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Are You Planning a Home Refurbishment? Read This

A home refurbishment is a challenging project to undertake. If you’re considering it, keep a few things in mind. Who is to do it? How much should...

on Jan 15, 2018

Adding a Bean Bag Chair Can Create a Certain Ambiance in Your Home

Home improvement involves numerous tasks that can enhance the look of your home and increase its value. Even redecorating or updating a room can...

on Jan 9, 2018

The Carpet Cleaning Guide to Dry Wet Carpets

We all face carpet cleaning situations when we really need a guide to help us to get through the situation. One of these situations is when the...

on Jan 5, 2018

Save Some Money and Fix that Window Yourself

A window is more than just something visual that can tie a room or home together. There’s also an important practical component to having a proper...

on Jan 3, 2018

Top 5 Reasons to Buy Venetian Blinds

Window treatment is not as easy as it sounds. You have to consider so many things- the dimensions of the room, the price of the window treatment,...

on Dec 28, 2017

Why do I have Moisture on my Windows?

by Michigan State University on Apr 26, 2012

Your humidistat is set too high if excessive moisture collects on windows and other cold surfaces. Excess humidity for a prolonged time can damage walls especially when outdoor air temperatures are very low. Excess moisture condenses on window glass because the glass is cold. Other sources of excess moisture besides overuse of a humidifier may be long showers, running water for other uses, boiling or steaming in cooking, plants, and drying clothes indoors. A tight, energy efficient house holds more moisture inside; you may need to run a kitchen or bath ventilating fan sometimes, or open a window briefly. Storm windows and caulking around windows keep the interior glass warmer and reduce condensation of moisture there.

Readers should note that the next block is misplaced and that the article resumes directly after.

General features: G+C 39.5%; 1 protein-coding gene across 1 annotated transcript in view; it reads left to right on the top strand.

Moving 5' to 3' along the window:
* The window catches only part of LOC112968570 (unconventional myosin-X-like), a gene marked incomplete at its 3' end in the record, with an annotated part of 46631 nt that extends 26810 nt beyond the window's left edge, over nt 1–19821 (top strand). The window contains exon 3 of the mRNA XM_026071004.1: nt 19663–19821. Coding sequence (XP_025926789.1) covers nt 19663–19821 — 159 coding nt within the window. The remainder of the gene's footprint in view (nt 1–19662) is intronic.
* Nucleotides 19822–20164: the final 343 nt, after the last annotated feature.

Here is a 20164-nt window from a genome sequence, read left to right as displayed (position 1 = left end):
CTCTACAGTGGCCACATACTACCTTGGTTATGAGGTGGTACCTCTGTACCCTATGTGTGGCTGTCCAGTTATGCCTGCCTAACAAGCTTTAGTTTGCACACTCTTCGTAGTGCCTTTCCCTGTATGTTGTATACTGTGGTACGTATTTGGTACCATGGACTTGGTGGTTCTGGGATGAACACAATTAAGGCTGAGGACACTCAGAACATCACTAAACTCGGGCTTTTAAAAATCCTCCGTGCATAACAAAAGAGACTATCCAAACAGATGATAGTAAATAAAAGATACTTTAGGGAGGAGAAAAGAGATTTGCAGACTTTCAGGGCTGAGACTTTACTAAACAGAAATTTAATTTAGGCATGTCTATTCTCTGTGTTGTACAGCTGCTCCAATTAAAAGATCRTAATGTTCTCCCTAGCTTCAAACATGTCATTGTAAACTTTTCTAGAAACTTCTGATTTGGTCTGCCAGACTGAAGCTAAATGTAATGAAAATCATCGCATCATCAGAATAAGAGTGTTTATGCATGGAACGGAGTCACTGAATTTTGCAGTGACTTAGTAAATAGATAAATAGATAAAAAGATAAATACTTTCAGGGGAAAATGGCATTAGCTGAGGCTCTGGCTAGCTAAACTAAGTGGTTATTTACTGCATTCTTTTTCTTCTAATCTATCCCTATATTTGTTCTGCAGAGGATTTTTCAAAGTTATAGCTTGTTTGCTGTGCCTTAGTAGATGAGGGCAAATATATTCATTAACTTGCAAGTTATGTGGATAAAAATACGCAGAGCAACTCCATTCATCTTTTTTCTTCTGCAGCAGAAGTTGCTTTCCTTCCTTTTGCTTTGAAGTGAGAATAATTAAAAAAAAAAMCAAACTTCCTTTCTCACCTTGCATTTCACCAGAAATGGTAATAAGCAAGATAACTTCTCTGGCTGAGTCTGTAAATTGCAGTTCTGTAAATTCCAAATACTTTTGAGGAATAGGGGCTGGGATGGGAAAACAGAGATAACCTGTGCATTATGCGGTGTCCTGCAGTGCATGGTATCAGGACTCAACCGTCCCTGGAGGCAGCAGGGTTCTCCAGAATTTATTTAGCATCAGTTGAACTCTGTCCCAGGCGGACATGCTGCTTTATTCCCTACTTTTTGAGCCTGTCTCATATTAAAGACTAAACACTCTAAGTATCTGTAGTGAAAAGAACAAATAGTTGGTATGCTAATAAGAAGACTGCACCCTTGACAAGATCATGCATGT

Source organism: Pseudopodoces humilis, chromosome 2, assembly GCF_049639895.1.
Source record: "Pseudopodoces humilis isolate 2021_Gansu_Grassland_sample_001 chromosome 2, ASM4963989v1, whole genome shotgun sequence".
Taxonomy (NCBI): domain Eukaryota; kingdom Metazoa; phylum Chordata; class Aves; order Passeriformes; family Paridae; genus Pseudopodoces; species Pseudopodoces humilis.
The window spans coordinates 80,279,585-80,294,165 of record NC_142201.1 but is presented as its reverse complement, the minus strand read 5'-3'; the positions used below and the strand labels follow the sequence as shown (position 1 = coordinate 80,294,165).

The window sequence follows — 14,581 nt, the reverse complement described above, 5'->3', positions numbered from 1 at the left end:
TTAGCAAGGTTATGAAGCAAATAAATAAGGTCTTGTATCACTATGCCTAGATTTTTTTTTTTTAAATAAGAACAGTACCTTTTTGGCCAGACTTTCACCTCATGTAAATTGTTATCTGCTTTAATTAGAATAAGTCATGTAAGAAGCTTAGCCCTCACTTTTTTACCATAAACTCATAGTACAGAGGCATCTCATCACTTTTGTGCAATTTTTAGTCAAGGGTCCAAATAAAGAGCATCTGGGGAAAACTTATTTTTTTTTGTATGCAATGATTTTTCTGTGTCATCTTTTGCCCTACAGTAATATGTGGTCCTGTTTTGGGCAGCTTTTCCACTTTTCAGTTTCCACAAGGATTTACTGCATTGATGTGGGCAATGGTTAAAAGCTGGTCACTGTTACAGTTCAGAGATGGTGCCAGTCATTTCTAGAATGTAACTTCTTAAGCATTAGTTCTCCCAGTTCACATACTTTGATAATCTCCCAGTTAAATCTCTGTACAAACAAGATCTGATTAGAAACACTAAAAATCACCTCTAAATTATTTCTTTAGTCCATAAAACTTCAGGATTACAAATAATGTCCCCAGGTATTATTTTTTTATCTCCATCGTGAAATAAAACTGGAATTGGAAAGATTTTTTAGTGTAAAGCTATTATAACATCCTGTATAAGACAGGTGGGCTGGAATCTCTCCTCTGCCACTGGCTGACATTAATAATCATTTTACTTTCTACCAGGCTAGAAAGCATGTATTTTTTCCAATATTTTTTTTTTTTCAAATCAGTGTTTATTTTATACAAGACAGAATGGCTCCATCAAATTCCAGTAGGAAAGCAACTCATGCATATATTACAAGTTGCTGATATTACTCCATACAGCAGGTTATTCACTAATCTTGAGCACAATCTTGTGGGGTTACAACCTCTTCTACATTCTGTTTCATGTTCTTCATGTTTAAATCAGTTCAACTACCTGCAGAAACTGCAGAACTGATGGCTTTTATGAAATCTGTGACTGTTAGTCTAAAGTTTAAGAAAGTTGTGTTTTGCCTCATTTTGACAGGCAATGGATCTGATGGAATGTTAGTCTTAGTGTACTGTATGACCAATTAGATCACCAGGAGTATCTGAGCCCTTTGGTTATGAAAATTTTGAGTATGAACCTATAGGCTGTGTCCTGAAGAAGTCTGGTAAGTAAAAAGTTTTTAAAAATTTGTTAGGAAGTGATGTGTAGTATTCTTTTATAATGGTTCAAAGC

Humidifiers are not recommended for use in buildings without proper vapor barriers because of potential damage from moisture buildup. Consult a building contractor to determine the adequacy of the vapor barrier in your house. Use a humidity indicator to measure the relative humidity in your house. The American Society of Heating and Air Conditioning Engineers (ASHRAE) recommends these maximum indoor humidity levels.

Outdoor Recommended Indoor

Temperature Relative Humidity
+20 F. 35%
+10 F 30%
0 F. 25%
-10 F. 20%
-20 F. 15%
Windows / Siding 1738 Views

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